Other advocacy groups for HIV awareness and information in the Philippines are: the Positive Action Foundation Philippines, Incorporated (PAFPI), LoveYourself, Project Red Ribbon, Pinoy Plus Association, HIV Awareness Campaign Group, and UNAIDs.

 

 

Connect to Life, Connect to Love: New HIV Program Empowers Public to Better Healthcare

PHL sex stance in focus as HIV/AIDS cases rise

Conclusion

AS the Philippines emerged as one of the countries with accelerating rates of new cases of persons with human immunodeficiency virus (HIV), staging more efficient information dissemination on HIV is gnarly for health authorities.

Assistant Health Secretary Enrique A. Tayag said that, with the P400-million funding for HIV/AIDS, the Department of Health (DOH) would like to focus on prevention “rather than treatment”.

Tayag said persons living with HIV acquired immunodeficiency syndrome (AIDS) who are enrolled in the Philippine Health Insurance Corp. (PhilHealth) can receive specific benefits and assistance.

Tayag was referring to the PhilHealth Outpatient HIV/AIDS Treatment (OHAT) package that covers antiretroviral treatment (ART) and laboratory exams based on specific treatment guideline. These guidelines cover CD4 cell determination, viral load test, drug-toxicity test and professional fees of providers.

The package covers up to P30,000 worth of necessary medical expenses per member-patient per year.

PhilHealth will be paying a maximum of P30,000 ($599.41, at current exchange rates) per year without cap on how many times the patient will go to treatment hubs and how many medicines or tests the patient will avail himself or herself, as long as it falls within the given amount. The OHAT package goes in accordance with the guidelines set by the DOH. According to Tayag, who is also the DOH spokesman, the department is giving P15,000 ($299.71) per person per year for first line drug and P80,000 ($1,598.44) per person per year for second line drugs.

Testing

HEALTH Secretary Paulyn Jean B. Rosell-Ubial said the DOH is continuously
offering free and confidential HIV testing in social-hygiene clinicsrun by local government units and in 22 HIV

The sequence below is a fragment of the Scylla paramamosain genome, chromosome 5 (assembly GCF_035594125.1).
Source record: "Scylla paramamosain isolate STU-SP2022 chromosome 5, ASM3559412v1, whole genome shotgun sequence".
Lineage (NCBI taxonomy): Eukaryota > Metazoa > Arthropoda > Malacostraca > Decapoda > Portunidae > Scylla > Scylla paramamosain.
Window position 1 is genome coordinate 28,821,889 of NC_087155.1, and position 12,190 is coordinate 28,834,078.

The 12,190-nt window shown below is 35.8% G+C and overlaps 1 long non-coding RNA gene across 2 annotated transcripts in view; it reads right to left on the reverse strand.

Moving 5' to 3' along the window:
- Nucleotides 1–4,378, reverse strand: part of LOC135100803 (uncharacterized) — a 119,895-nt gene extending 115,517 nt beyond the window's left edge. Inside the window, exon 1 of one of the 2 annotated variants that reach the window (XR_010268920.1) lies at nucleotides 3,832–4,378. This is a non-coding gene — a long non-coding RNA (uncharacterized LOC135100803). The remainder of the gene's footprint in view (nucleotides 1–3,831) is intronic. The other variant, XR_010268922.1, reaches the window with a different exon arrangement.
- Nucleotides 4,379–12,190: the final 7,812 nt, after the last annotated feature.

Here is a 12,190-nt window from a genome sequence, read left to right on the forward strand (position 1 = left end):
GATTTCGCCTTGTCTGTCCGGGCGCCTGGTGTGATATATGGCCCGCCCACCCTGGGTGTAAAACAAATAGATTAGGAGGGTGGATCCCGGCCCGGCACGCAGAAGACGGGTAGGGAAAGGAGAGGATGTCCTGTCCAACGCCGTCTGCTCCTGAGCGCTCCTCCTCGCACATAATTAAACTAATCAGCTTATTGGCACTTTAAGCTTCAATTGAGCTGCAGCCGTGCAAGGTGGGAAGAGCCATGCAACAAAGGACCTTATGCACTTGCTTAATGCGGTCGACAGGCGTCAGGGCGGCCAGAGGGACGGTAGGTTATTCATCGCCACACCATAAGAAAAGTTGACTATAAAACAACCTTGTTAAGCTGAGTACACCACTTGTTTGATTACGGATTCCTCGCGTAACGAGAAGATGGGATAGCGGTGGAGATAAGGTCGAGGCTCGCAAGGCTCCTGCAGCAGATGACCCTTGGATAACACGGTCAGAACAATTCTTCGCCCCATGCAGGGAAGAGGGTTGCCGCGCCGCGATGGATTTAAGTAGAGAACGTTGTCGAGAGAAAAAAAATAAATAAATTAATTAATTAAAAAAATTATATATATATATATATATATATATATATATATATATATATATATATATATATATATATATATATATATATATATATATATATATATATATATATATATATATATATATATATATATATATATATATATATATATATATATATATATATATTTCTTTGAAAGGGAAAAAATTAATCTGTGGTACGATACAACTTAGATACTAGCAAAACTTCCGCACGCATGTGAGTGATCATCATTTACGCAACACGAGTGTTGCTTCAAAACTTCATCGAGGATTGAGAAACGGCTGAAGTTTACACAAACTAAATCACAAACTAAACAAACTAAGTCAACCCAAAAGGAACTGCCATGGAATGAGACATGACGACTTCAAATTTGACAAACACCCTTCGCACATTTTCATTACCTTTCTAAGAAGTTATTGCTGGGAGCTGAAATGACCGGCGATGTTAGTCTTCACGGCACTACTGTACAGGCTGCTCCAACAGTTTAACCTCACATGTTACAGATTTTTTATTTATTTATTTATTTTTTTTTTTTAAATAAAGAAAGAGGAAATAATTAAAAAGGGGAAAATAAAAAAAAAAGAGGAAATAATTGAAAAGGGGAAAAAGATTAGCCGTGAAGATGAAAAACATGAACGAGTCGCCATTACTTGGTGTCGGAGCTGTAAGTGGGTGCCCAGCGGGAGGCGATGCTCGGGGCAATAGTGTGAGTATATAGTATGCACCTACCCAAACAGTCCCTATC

Treatment Hubs nationwide.

Ubial added that the DO wH is also providing free condoms. Kits are not available to the public as counseling is required before and after testing, she explained.

The DOH chief said treatment options are available to those who test positive for HIV. ARTs are applied to individuals who need to lower the viral load of patients and to improve their immune response.

The DOH is seriously considering a recently-announced World Health Organization (WHO) recommendation on self-testing to improve HIV-testing rates and prevent treatment delays, according to Ubial. The Philippine National AIDS Council of the DOH is committed to end the spread of HIV and improving the lives of all who live with it, she added. She said the Sixth AIDS Medium Term Plan (AMTP), which “is the blueprint of our national response” on HIV and AIDS have determined the targets for 2022.

Ubial said the government is optimistic on reversing HIV trends in the next six years but “only if an ‘All of Society’ and ‘HIV in All of Policies’ approaches are sought with renewed vigor and determination.”

“The ‘All for Health towards Health for All’ line resonates for stopping HIV,” she said adding, that the global call for “Hands Up for HIV” prevention “has just turned a new leaf in the Philippines.”

Non-governmental

OUTSIDE of the government are initiatives by private groups and advocates addressing the HIV/AIDS pandemic.

One is the Philippines’s business of Johnson & Johnson Inc. Weeks after losing a lawsuit in the US on its baby-powder product, Johnson & Johnson Philippines launched late last month a campaign the company calls “a comprehensive HIV disease-management program.”